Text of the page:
Let’s also just talk about big skies and sunsets for a moment. There’s been some corkers recently with the added showbiz of starlings in their thousands, their mesmerising murmurations against the back drop of pinky-orange dusks and the golden-topped Pier.
We’re going to put out a shiny new edit of an episode of the Edge of England every Saturday, hoping that by the time we reach the end lockdown will be over and we can make some more. Lots of people have said kind things about the podcast, so why not get away from it all with your lovely ears by coming on a walk with us?
It all begins on a blustery spring day, one of those days that catches you out with eye –stinging, nose-watering coldness, despite the daffodils being out. A conversation in a sea front café between the pier and the bandstand. At one end, taking shelter from the wind, rain and sea spray, is a man who sleeps rough, keeping warm with a steaming coffee thanks to the kindness of the café owner. At the other end of the café, Cole, Emily and Mabel the dog have an amiable argument about work, life, that sort of thing. There are lots of things they never will see eye to eye on, but they are united in the way this part of the world has got under their skin. Taken hold. Taken them by surprise. The Edge of England.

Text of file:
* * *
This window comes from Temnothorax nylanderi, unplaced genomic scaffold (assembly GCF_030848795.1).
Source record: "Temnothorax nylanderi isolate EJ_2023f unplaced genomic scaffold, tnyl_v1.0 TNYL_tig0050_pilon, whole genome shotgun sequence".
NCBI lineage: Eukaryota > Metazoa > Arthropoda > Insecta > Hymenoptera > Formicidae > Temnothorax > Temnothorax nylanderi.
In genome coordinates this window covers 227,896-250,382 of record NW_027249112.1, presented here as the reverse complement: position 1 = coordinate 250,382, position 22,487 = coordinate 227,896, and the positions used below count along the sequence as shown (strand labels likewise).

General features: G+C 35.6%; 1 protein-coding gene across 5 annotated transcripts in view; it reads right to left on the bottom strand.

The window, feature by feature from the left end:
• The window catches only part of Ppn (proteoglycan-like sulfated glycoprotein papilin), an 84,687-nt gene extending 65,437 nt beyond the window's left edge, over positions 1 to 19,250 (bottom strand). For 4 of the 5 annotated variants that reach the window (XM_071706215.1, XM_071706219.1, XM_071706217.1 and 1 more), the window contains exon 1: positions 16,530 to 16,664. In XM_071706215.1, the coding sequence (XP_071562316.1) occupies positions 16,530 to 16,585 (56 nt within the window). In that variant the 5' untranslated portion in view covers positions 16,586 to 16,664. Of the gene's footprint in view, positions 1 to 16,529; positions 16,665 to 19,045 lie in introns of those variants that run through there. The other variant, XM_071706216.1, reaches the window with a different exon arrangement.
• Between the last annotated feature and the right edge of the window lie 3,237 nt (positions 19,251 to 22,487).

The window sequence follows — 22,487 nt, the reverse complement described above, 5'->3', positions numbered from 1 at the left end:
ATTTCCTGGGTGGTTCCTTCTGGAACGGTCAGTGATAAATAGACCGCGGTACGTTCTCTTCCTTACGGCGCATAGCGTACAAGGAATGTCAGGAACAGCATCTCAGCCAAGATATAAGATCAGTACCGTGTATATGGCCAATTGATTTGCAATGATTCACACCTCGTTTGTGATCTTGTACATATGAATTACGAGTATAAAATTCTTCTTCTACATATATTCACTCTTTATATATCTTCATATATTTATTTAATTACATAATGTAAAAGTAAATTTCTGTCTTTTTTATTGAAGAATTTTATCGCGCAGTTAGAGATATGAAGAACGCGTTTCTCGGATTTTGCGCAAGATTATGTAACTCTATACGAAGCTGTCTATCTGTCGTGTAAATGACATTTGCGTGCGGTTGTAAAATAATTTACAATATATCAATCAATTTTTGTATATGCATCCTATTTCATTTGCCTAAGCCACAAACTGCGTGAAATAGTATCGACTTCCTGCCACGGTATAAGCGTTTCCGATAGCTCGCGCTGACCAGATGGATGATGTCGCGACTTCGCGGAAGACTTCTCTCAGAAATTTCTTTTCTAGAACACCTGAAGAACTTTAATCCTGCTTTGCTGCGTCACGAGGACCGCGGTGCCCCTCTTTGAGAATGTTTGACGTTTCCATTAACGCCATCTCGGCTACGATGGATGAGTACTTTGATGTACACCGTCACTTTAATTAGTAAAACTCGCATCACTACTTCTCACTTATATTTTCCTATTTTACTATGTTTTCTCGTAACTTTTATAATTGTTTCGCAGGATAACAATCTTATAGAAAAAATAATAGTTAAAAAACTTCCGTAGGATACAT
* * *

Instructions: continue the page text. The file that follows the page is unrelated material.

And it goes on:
This is a place full of stories. Stories of people and place where the land meets the sea. From the dramatic and crumbling coastline of Beachy Head and the Seven Sisters in Sussex on the south coast of England to the seemingly endless low-lying, under-the-radar expanses of land beyond Eastbourne and the harbour. This is a place that makes you feel something. A place that can change you. This is landscape that changes. From brutal and threatening to curious and welcoming. There are stories to tell here, from the past, and in the present. As story tellers, we decide to try to tell them and explore how we fit into the unfolding story of this place too. So, please come back with us to that blustery spring day and take a walk with us, the first of many, this time up onto the South Downs, and the podcast begins. Thank you for being here and welcome to the Edge of England.